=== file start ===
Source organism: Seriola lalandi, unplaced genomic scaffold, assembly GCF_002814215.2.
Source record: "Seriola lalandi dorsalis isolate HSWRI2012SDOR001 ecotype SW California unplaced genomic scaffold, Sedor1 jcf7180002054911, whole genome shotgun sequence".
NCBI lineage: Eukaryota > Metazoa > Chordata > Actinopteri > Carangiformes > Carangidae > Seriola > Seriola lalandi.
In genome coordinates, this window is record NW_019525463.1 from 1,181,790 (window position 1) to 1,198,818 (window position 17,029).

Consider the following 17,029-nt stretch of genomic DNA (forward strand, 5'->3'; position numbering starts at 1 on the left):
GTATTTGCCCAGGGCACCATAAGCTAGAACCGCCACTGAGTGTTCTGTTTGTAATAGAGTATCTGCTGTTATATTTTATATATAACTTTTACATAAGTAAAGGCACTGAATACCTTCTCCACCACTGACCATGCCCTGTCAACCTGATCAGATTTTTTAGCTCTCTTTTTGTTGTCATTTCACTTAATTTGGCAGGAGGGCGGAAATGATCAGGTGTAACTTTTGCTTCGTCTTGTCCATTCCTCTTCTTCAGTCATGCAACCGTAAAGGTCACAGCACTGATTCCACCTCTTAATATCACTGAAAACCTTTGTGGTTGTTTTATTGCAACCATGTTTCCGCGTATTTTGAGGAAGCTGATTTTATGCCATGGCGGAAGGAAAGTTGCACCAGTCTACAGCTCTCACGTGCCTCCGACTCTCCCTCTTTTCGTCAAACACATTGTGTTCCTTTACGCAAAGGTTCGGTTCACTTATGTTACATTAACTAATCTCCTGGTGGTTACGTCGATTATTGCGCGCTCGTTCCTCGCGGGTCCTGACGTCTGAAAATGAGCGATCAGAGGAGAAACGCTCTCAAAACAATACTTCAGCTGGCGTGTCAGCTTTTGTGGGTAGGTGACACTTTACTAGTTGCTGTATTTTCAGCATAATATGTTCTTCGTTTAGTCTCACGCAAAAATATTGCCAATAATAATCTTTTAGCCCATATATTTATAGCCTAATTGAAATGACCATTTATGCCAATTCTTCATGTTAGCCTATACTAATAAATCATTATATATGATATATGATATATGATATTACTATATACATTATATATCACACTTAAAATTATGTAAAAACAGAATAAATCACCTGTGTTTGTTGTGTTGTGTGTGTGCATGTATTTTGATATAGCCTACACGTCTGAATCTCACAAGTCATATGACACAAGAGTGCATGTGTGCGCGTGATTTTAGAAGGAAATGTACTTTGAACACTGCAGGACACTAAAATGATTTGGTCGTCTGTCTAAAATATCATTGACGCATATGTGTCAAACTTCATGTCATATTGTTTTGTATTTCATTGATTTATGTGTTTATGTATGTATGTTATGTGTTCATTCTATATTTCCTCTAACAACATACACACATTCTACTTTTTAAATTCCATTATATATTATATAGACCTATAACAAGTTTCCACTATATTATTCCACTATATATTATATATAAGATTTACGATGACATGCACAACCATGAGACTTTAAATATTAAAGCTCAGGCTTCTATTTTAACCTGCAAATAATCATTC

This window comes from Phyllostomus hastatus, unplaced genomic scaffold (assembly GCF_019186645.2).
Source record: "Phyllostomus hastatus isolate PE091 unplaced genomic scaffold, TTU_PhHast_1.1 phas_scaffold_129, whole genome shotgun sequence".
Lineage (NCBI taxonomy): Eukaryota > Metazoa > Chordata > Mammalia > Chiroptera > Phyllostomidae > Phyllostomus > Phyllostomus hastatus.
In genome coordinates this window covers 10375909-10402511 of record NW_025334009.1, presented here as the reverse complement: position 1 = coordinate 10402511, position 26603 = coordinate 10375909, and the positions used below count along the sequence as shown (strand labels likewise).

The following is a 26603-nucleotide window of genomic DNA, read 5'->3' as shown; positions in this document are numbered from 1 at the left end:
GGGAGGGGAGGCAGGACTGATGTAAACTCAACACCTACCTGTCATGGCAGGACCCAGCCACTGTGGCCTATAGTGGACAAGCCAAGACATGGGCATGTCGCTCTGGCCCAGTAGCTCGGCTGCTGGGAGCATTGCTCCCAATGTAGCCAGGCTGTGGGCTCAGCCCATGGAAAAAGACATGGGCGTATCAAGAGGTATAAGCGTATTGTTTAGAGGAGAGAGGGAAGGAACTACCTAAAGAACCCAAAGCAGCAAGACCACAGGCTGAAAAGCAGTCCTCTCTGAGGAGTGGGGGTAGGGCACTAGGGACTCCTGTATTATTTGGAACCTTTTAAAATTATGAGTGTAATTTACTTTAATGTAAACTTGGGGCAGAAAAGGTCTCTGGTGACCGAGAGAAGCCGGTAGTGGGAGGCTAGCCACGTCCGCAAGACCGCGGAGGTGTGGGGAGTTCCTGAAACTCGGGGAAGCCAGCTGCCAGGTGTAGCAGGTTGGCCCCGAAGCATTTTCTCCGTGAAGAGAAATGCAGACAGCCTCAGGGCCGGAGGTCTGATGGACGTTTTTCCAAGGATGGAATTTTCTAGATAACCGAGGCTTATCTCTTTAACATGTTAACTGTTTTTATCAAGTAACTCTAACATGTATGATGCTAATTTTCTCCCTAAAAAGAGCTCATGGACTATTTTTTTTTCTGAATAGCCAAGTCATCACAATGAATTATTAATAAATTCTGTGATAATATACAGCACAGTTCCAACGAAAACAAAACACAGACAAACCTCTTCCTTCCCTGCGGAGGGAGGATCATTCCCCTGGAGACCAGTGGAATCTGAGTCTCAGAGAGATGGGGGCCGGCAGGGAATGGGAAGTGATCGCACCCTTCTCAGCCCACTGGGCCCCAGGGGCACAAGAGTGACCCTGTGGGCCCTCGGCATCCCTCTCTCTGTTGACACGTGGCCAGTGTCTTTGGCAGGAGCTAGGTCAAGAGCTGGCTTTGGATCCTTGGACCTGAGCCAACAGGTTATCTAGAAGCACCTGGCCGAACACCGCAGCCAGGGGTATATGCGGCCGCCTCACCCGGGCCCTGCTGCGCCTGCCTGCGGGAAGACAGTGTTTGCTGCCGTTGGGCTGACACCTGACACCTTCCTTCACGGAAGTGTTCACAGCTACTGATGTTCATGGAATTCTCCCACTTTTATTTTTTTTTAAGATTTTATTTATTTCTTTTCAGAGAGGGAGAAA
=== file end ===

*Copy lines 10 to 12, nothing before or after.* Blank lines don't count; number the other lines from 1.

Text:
In genome coordinates this window covers 10375909-10402511 of record NW_025334009.1, presented here as the reverse complement: position 1 = coordinate 10402511, position 26603 = coordinate 10375909, and the positions used below count along the sequence as shown (strand labels likewise).

The following is a 26603-nucleotide window of genomic DNA, read 5'->3' as shown; positions in this document are numbered from 1 at the left end:
GGGAGGGGAGGCAGGACTGATGTAAACTCAACACCTACCTGTCATGGCAGGACCCAGCCACTGTGGCCTATAGTGGACAAGCCAAGACATGGGCATGTCGCTCTGGCCCAGTAGCTCGGCTGCTGGGAGCATTGCTCCCAATGTAGCCAGGCTGTGGGCTCAGCCCATGGAAAAAGACATGGGCGTATCAAGAGGTATAAGCGTATTGTTTAGAGGAGAGAGGGAAGGAACTACCTAAAGAACCCAAAGCAGCAAGACCACAGGCTGAAAAGCAGTCCTCTCTGAGGAGTGGGGGTAGGGCACTAGGGACTCCTGTATTATTTGGAACCTTTTAAAATTATGAGTGTAATTTACTTTAATGTAAACTTGGGGCAGAAAAGGTCTCTGGTGACCGAGAGAAGCCGGTAGTGGGAGGCTAGCCACGTCCGCAAGACCGCGGAGGTGTGGGGAGTTCCTGAAACTCGGGGAAGCCAGCTGCCAGGTGTAGCAGGTTGGCCCCGAAGCATTTTCTCCGTGAAGAGAAATGCAGACAGCCTCAGGGCCGGAGGTCTGATGGACGTTTTTCCAAGGATGGAATTTTCTAGATAACCGAGGCTTATCTCTTTAACATGTTAACTGTTTTTATCAAGTAACTCTAACATGTATGATGCTAATTTTCTCCCTAAAAAGAGCTCATGGACTATTTTTTTTTCTGAATAGCCAAGTCATCACAATGAATTATTAATAAATTCTGTGATAATATACAGCACAGTTCCAACGAAAACAAAACACAGACAAACCTCTTCCTTCCCTGCGGAGGGAGGATCATTCCCCTGGAGACCAGTGGAATCTGAGTCTCAGAGAGATGGGGGCCGGCAGGGAATGGGAAGTGATCGCACCCTTCTCAGCCCACTGGGCCCCAGGGGCACAAGAGTGACCCTGTGGGCCCTCGGCATCCCTCTCTCTGTTGACACGTGGCCAGTGTCTTTGGCAGGAGCTAGGTCAAGAGCTGGCTTTGGATCCTTGGACCTGAGCCAACAGGTTATCTAGAAGCACCTGGCCGAACACCGCAGCCAGGGGTATATGCGGCCGCCTCACCCGGGCCCTGCTGCGCCTGCCTGCGGGAAGACAGTGTTTGCTGCCGTTGGGCTGACACCTGACACCTTCCTTCACGGAAGTGTTCACAGCTACTGATGTTCATGGAATTCTCCCACTTTTATTTTTTTTTAAGATTTTATTTATTTCTTTTCAGAGAGGGAGAAA